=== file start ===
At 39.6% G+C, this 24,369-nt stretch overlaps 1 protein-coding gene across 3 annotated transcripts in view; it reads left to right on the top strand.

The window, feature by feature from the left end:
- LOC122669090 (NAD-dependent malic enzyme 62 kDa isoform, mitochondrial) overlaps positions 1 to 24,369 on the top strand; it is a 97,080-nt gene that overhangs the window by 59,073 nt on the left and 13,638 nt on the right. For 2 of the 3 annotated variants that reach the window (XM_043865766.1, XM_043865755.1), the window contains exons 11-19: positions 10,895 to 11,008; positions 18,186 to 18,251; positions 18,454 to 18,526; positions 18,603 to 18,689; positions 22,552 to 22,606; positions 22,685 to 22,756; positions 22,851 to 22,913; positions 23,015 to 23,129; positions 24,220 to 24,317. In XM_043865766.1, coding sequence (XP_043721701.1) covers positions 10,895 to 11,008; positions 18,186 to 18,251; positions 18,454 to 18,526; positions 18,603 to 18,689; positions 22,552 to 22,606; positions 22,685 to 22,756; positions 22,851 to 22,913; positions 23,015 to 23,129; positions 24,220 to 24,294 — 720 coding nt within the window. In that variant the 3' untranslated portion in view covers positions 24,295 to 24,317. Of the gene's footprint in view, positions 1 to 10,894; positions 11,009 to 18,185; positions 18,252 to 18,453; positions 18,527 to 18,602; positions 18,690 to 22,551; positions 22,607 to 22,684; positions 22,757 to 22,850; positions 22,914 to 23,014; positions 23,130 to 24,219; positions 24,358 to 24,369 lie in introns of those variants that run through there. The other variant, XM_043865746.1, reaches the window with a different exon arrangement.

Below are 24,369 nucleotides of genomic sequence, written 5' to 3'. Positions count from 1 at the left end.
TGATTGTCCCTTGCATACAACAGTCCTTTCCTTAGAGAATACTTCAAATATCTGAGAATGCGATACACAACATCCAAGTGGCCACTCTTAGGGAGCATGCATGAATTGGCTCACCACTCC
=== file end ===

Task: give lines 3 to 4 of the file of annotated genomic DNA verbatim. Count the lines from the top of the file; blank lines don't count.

- LOC122669090 (NAD-dependent malic enzyme 62 kDa isoform, mitochondrial) overlaps positions 1 to 24,369 on the top strand; it is a 97,080-nt gene that overhangs the window by 59,073 nt on the left and 13,638 nt on the right. For 2 of the 3 annotated variants that reach the window (XM_043865766.1, XM_043865755.1), the window contains exons 11-19: positions 10,895 to 11,008; positions 18,186 to 18,251; positions 18,454 to 18,526; positions 18,603 to 18,689; positions 22,552 to 22,606; positions 22,685 to 22,756; positions 22,851 to 22,913; positions 23,015 to 23,129; positions 24,220 to 24,317. In XM_043865766.1, coding sequence (XP_043721701.1) covers positions 10,895 to 11,008; positions 18,186 to 18,251; positions 18,454 to 18,526; positions 18,603 to 18,689; positions 22,552 to 22,606; positions 22,685 to 22,756; positions 22,851 to 22,913; positions 23,015 to 23,129; positions 24,220 to 24,294 — 720 coding nt within the window. In that variant the 3' untranslated portion in view covers positions 24,295 to 24,317. Of the gene's footprint in view, positions 1 to 10,894; positions 11,009 to 18,185; positions 18,252 to 18,453; positions 18,527 to 18,602; positions 18,690 to 22,551; positions 22,607 to 22,684; positions 22,757 to 22,850; positions 22,914 to 23,014; positions 23,130 to 24,219; positions 24,358 to 24,369 lie in introns of those variants that run through there. The other variant, XM_043865746.1, reaches the window with a different exon arrangement.

Below are 24,369 nucleotides of genomic sequence, written 5' to 3'. Positions count from 1 at the left end.